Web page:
Sixth Form Colleges It is post-secondary schooling either resulting from GCSEs or doing A levels.
Special Education Special instruction for students with educational or physical disabilities tailored to each student’s needs and learning style.
Staff or Professional Development Days Days set aside in the school calendar for teacher training, parents usually have to find day care.
Student Teacher Students who are in their last semester of a teacher education program. Student teachers work with a regular teacher who supervises their practice teaching.
Team Teaching A teaching method in which two or more teachers teach the same subjects or theme. For example, one teacher may be responsible for teaching number skills while another teacher focuses on geometry. The teachers may alternate teaching the entire group or divide the group into sections or classes that rotate between the teachers.
Visual memory The retention, recall, or recognition of things seen. Note: In reading and writing, visual memory is helpful in learning letter forms and their sequence in words.
Visual-motor skills Skills requiring a specified degree of visual-motor coordination, usually tested by having a person copy a design.
Visual-perceptual motor (VPM) function The ability to interpret and integrate information obtained through the eyes in such a way that a motor act can be performed based upon that information. VPM ability can be tested by having the child copy geometric forms and designs.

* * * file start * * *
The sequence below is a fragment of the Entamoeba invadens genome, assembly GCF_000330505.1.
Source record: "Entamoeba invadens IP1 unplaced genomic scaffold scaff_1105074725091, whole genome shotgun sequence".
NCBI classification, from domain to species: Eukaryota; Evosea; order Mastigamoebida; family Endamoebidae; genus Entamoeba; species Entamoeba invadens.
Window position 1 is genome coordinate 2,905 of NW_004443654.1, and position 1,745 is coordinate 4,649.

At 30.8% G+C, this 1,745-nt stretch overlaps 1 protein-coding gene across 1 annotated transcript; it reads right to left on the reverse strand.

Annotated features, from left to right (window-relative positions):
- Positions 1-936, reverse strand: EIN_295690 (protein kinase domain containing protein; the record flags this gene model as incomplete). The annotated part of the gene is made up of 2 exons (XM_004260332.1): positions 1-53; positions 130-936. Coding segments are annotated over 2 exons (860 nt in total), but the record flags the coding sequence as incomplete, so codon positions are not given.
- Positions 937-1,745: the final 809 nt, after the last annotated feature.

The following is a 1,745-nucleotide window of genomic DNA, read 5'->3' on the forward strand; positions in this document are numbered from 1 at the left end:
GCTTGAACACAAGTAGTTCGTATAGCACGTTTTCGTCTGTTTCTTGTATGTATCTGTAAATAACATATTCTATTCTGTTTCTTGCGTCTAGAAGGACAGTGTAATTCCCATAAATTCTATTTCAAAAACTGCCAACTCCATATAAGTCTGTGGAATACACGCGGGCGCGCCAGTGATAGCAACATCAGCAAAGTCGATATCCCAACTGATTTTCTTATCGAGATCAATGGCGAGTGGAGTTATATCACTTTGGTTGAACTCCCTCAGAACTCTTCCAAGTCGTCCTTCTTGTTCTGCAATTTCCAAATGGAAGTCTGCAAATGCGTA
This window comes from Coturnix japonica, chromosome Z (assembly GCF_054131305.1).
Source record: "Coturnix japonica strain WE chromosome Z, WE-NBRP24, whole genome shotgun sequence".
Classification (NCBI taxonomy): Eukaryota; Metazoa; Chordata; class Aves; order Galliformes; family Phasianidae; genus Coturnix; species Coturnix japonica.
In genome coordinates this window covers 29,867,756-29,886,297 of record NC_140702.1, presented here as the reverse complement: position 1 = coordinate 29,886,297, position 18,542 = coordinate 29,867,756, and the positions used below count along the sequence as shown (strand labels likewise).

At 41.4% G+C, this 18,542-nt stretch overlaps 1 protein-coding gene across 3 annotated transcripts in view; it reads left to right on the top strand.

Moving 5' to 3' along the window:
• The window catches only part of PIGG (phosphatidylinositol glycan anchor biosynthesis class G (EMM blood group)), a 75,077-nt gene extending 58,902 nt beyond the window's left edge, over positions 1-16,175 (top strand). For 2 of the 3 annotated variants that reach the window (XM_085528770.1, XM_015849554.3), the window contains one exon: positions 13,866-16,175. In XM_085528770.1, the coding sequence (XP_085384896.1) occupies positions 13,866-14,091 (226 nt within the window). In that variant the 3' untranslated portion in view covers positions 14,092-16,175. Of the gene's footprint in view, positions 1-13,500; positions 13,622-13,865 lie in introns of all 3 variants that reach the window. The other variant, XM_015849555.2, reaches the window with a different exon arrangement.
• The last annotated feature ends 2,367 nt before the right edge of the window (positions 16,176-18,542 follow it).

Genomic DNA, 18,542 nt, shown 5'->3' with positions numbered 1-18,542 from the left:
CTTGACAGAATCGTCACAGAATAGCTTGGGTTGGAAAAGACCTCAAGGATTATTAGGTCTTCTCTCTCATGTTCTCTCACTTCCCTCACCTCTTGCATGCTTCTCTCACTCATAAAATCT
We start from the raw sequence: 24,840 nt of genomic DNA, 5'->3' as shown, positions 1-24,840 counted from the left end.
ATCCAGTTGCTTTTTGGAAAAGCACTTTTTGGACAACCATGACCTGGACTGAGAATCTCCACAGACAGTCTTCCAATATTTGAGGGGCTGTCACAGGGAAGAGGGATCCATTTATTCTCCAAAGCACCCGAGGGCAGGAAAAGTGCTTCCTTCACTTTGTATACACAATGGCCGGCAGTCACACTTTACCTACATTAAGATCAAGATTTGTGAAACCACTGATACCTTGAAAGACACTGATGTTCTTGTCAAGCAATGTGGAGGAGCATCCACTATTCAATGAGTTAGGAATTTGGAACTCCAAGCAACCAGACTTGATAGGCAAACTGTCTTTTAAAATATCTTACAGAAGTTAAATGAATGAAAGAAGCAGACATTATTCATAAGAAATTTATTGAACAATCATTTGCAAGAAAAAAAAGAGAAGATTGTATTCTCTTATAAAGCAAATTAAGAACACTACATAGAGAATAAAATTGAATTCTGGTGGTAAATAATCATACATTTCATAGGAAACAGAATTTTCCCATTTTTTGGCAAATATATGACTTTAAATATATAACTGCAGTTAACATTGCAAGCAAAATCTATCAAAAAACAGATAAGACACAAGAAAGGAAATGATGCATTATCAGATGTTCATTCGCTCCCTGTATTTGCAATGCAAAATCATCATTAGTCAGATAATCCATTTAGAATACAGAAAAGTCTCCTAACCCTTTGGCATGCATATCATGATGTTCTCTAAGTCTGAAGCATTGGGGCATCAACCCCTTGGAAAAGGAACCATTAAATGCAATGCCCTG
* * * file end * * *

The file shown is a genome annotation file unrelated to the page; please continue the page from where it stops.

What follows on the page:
Vocational Education Schooling at the high school level that allows students to spend a part of the school day attending traditional classes and the rest of the day learning a trade (i.e. auto repair or cosmetology). Students may also train at real work sites.
Whole Language A philosophy and teaching method that focuses on reading for meaning in context. Teachers may give phonics lessons to individual students (as needed), but the majority of reading lessons emphasize teaching students to look at the wholeness of words and text.
Year-Round Education A modified school calendar that gives students short breaks throughout the school year, instead of a traditional three-month summer break. Year-round calendars may vary.